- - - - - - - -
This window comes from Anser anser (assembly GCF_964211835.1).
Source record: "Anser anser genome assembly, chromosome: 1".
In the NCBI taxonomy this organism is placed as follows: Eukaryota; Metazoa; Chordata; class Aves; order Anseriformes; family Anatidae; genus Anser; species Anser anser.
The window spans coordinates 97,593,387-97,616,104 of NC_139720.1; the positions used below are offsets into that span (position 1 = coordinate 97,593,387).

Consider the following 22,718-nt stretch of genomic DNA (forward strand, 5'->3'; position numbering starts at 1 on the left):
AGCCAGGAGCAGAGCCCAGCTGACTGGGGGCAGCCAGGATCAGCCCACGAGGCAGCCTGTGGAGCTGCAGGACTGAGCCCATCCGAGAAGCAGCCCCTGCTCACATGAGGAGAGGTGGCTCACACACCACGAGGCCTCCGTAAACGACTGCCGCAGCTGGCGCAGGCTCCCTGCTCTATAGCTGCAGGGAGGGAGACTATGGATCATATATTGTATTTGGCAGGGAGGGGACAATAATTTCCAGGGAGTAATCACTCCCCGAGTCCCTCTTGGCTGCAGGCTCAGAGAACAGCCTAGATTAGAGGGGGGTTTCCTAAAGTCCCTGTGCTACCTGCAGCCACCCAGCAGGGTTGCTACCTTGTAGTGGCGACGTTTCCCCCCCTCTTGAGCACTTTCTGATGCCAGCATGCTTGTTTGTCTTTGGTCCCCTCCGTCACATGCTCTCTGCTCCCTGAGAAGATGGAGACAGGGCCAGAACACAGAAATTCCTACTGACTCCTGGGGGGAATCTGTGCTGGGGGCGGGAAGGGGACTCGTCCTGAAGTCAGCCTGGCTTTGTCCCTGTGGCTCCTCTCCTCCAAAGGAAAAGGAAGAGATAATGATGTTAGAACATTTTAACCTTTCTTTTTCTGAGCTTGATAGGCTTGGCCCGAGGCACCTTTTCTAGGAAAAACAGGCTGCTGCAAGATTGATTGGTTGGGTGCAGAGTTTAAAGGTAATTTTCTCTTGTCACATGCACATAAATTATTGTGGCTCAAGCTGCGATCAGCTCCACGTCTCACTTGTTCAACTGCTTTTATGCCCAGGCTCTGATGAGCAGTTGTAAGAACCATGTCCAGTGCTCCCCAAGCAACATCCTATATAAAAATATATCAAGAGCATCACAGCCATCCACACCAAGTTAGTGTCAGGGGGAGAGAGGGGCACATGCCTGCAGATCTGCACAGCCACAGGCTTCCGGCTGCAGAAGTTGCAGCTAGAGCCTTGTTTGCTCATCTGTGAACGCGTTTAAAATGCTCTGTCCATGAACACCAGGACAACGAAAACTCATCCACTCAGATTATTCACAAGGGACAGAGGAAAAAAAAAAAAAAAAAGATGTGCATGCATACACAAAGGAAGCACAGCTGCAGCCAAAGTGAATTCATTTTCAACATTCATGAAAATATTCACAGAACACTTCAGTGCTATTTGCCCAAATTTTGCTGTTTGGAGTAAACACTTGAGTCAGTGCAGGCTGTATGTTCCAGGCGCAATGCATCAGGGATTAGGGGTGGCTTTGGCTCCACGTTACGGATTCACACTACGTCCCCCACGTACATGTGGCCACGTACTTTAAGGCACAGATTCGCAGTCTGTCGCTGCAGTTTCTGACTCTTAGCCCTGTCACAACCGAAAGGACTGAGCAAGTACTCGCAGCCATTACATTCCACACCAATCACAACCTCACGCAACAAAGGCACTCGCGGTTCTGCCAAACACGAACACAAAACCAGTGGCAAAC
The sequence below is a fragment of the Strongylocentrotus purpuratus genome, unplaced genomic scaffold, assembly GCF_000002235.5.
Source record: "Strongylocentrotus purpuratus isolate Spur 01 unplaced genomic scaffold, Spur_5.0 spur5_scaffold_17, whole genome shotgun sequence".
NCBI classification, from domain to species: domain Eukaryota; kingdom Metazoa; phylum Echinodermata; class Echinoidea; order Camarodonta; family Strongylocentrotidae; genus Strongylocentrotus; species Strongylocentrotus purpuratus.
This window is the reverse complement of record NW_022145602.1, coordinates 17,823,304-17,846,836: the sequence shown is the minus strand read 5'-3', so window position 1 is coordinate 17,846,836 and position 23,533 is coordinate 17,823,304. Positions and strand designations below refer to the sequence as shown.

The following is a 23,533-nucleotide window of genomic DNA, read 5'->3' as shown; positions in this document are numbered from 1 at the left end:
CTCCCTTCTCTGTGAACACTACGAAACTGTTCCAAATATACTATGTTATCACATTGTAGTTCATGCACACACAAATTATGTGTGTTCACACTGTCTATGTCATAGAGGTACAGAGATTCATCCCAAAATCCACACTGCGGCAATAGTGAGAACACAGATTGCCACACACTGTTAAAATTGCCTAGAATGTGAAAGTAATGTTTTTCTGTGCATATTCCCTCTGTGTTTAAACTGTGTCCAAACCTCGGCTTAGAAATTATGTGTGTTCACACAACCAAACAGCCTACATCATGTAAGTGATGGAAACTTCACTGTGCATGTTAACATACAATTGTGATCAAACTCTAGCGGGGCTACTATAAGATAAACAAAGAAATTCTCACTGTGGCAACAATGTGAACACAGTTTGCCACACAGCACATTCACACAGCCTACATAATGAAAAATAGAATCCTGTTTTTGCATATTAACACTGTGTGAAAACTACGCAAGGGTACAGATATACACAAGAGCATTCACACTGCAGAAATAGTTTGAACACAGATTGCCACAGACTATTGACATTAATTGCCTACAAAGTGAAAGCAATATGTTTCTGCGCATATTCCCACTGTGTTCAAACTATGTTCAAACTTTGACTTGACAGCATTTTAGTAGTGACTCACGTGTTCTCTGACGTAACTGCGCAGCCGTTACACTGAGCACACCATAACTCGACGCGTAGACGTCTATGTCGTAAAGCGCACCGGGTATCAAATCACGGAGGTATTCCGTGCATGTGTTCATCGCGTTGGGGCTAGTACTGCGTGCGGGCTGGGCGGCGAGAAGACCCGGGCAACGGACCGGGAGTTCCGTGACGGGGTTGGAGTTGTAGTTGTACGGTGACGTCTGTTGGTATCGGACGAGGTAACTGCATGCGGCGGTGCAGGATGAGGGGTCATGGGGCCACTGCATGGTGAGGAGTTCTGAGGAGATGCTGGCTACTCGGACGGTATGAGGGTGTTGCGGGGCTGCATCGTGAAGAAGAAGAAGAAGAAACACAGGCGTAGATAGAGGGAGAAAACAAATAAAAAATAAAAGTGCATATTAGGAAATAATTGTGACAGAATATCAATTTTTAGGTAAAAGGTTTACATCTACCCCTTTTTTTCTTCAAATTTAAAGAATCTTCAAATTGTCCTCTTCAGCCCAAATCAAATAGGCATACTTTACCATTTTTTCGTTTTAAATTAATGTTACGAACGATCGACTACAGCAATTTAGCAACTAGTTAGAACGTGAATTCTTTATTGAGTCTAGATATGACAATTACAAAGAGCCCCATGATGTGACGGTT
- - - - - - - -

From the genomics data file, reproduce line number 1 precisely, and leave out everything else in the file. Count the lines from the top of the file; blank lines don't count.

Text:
This window comes from Anser anser (assembly GCF_964211835.1).